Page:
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David’s Charge to His Son, Solomon


David’s Charge to His Son, Solomon

I Kings 2:1-12

Key Verse: “Be thou strong therefore, and shew thyself a man; and keep the charge of the LORD Thy God,” I Kings 2:2, 3.

David was a man after God’s own heart. Very simply that did not mean that David was without sin. It meant that when he did sin, he turned to God for forgiveness. He knew that forgiveness began with God. David was a sinner and committed some heinous sins. He confessed those sins to God and received forgiveness.

Now comes the time that all men experience. Death. He wants to leave some advice to Solomon who will follow David as King of Israel. “Be thou strong.” A simple piece of advice. Strength is what is needed to live life to its fullest before a righteous God. There are many trials and tribulations in this life. Strong living does not mean that we will not mourn events, be broken hearted, or suffer grief and indecision in this life. It means we will lay all our cares upon the LORD and depend upon Him to restore us to the Joy of serving God and living a life of honor.

Notice the part of the passage that says, “and shew thy-self a man:”. David knows that the man was given responsibility to guide the household in a Godly manner. He wanted Solomon to take his place before God and fulfill his duties to his family and nation in an appropriate manner. That means to lead the nation in a Godly manner and to take the lead in the family in worship in the house of God and in family devotion. I am always happy to the man take the lead in service and worship in the church. He then is shewing himself a man.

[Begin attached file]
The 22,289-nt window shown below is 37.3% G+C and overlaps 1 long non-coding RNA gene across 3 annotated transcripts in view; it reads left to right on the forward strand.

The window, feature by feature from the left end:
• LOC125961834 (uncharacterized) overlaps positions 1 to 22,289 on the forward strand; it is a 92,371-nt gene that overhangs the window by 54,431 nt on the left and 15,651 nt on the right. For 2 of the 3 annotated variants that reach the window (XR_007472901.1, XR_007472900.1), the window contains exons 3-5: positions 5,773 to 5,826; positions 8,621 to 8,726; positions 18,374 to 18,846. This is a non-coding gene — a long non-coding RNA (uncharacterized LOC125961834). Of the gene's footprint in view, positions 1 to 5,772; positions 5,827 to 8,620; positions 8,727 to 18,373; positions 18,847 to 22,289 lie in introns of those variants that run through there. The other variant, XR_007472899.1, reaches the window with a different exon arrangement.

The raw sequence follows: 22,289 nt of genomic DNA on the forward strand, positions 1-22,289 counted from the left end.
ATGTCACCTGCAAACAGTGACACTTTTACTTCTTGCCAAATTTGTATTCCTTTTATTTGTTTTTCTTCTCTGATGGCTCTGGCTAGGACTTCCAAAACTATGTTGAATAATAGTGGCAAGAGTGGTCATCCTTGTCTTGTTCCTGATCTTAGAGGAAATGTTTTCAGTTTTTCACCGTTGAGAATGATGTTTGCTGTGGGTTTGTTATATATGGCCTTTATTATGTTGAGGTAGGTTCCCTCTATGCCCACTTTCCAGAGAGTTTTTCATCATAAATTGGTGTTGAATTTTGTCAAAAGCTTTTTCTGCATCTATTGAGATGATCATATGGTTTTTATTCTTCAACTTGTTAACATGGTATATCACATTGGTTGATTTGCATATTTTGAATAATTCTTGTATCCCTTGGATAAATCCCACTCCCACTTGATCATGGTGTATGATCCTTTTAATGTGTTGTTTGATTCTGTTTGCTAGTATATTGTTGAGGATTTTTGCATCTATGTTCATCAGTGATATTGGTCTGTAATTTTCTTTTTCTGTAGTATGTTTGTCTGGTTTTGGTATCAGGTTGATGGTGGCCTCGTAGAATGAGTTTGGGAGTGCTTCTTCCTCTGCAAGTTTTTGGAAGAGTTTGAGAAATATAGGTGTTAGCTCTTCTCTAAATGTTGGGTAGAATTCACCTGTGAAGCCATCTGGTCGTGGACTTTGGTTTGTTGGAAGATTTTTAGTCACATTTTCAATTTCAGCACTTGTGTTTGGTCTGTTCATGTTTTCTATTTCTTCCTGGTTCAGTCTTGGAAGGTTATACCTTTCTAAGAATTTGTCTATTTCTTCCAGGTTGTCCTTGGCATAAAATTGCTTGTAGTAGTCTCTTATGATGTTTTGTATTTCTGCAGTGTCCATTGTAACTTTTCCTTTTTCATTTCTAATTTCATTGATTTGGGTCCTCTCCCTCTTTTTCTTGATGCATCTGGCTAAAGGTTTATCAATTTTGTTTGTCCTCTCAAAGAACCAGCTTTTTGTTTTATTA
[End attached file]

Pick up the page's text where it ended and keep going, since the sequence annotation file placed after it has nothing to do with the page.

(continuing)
Keep the charge of the LORD thy God.” The LORD has given us many instructions for life, living, and serving Him. To the lost, its repent and believe on my Son for everlasting life. For those that are save and heaven bound it is live a life that is an imitation of Jesus Christ while he walked this earth. We have some excellent pointers from the sermon on the Mount in Matthew chapter 5, 6, 7. Matthew 5:1-12 gives us how our relationship with God and our relationship with man should be. The rest is directions for our life and how we should live. This was given to the church. A charge to be faithful and tell others about a Saviour is a charge that each of us should keep.

Thought – “A wise man will hear and will increase learning; and a man of understanding shall attain unto wise counsels” (Proverbs 1:5).

James Candler

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Wile E. Coyote Parenting


Great thoughts on raising children.

The Daddy Blitz

Wile E. Coyote is one of my favorite characters from Looney Tunes. Why? Because I can identify with him. When I parent, I am Wile E. Coyote.

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The Evidence of True Wisdom


Jas 3:13 Who is a wise man and endued with knowledge among you? let him shew out of a good conversation his works with meekness of wisdom.

14 But if ye have bitter envying and strife in your hearts, glory not, and lie not against the truth.